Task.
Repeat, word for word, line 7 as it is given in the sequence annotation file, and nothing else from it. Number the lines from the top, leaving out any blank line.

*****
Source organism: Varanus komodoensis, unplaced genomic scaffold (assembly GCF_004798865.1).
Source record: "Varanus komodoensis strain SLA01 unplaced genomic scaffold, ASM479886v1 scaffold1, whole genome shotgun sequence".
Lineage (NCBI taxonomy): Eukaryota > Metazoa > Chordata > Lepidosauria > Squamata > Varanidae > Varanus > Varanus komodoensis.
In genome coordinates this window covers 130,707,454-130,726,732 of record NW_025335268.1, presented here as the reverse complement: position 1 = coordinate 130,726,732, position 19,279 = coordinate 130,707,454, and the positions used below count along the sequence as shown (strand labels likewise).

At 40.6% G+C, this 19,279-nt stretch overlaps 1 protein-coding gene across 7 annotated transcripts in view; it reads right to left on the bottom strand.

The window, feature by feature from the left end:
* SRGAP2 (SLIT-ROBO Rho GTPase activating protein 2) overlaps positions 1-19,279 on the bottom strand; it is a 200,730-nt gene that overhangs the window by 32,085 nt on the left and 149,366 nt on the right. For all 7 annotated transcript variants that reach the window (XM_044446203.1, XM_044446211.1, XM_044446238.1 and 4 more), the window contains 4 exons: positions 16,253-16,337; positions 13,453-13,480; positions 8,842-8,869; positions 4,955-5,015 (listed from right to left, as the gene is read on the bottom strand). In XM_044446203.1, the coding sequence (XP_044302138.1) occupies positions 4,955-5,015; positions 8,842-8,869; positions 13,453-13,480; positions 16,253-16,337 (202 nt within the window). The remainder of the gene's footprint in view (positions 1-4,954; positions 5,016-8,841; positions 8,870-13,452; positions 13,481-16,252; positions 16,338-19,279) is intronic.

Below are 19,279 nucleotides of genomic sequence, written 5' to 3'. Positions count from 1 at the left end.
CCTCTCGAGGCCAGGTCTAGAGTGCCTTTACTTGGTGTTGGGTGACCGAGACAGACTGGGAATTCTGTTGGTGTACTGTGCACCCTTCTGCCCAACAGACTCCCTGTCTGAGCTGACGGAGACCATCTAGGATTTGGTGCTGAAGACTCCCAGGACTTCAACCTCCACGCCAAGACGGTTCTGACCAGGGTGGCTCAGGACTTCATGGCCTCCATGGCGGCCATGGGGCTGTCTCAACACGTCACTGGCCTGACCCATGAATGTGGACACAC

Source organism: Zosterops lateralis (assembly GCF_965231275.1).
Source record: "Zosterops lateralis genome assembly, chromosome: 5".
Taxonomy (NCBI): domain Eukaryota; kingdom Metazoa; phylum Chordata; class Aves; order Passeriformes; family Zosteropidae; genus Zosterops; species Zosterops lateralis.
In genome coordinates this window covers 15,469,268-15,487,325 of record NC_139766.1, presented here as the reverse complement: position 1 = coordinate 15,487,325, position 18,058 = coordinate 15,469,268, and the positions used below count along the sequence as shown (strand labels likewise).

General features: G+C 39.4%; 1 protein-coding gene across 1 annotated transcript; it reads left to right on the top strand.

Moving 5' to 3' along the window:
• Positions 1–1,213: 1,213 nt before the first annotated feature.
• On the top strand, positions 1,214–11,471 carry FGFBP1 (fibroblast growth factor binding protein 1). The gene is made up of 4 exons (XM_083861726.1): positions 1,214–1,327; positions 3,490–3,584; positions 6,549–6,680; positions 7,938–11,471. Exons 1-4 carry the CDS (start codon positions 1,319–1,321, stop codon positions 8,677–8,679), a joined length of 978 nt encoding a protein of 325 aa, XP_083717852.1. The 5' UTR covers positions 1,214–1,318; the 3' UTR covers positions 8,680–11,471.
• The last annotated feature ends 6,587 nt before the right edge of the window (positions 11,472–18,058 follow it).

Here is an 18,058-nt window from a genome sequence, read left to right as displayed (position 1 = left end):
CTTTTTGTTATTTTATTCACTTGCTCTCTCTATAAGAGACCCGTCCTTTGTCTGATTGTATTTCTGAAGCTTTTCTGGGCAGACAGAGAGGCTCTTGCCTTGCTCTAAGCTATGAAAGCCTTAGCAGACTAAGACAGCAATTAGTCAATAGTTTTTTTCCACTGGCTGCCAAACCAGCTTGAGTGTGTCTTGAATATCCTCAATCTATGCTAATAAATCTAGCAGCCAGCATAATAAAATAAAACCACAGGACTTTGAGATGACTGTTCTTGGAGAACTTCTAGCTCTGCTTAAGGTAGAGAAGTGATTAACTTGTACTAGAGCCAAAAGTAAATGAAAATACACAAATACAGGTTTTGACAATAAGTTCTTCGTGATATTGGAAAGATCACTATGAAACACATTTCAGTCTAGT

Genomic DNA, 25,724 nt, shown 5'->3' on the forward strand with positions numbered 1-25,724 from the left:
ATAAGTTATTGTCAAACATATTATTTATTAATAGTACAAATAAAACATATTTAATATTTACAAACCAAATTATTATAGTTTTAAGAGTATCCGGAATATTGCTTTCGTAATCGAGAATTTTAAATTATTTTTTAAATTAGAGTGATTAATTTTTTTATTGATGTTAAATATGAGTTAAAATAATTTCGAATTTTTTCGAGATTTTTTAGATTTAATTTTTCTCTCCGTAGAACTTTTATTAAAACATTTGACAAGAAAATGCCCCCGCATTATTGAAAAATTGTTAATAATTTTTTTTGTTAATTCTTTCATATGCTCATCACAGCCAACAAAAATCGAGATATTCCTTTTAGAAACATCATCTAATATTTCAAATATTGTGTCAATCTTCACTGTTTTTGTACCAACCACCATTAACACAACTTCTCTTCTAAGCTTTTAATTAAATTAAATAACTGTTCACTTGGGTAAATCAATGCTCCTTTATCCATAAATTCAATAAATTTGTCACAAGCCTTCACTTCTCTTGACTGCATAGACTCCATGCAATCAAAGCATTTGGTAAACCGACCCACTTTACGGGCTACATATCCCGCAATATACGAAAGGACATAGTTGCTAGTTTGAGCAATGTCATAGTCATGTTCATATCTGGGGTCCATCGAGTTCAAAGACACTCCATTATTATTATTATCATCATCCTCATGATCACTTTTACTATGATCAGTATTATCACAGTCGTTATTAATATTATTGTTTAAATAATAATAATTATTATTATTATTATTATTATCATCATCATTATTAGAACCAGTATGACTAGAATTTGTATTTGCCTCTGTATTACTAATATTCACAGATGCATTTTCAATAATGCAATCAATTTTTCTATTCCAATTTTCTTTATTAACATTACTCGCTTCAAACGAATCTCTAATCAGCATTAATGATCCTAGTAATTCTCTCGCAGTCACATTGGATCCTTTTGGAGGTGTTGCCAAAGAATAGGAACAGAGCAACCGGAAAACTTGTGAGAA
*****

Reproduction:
* SRGAP2 (SLIT-ROBO Rho GTPase activating protein 2) overlaps positions 1-19,279 on the bottom strand; it is a 200,730-nt gene that overhangs the window by 32,085 nt on the left and 149,366 nt on the right. For all 7 annotated transcript variants that reach the window (XM_044446203.1, XM_044446211.1, XM_044446238.1 and 4 more), the window contains 4 exons: positions 16,253-16,337; positions 13,453-13,480; positions 8,842-8,869; positions 4,955-5,015 (listed from right to left, as the gene is read on the bottom strand). In XM_044446203.1, the coding sequence (XP_044302138.1) occupies positions 4,955-5,015; positions 8,842-8,869; positions 13,453-13,480; positions 16,253-16,337 (202 nt within the window). The remainder of the gene's footprint in view (positions 1-4,954; positions 5,016-8,841; positions 8,870-13,452; positions 13,481-16,252; positions 16,338-19,279) is intronic.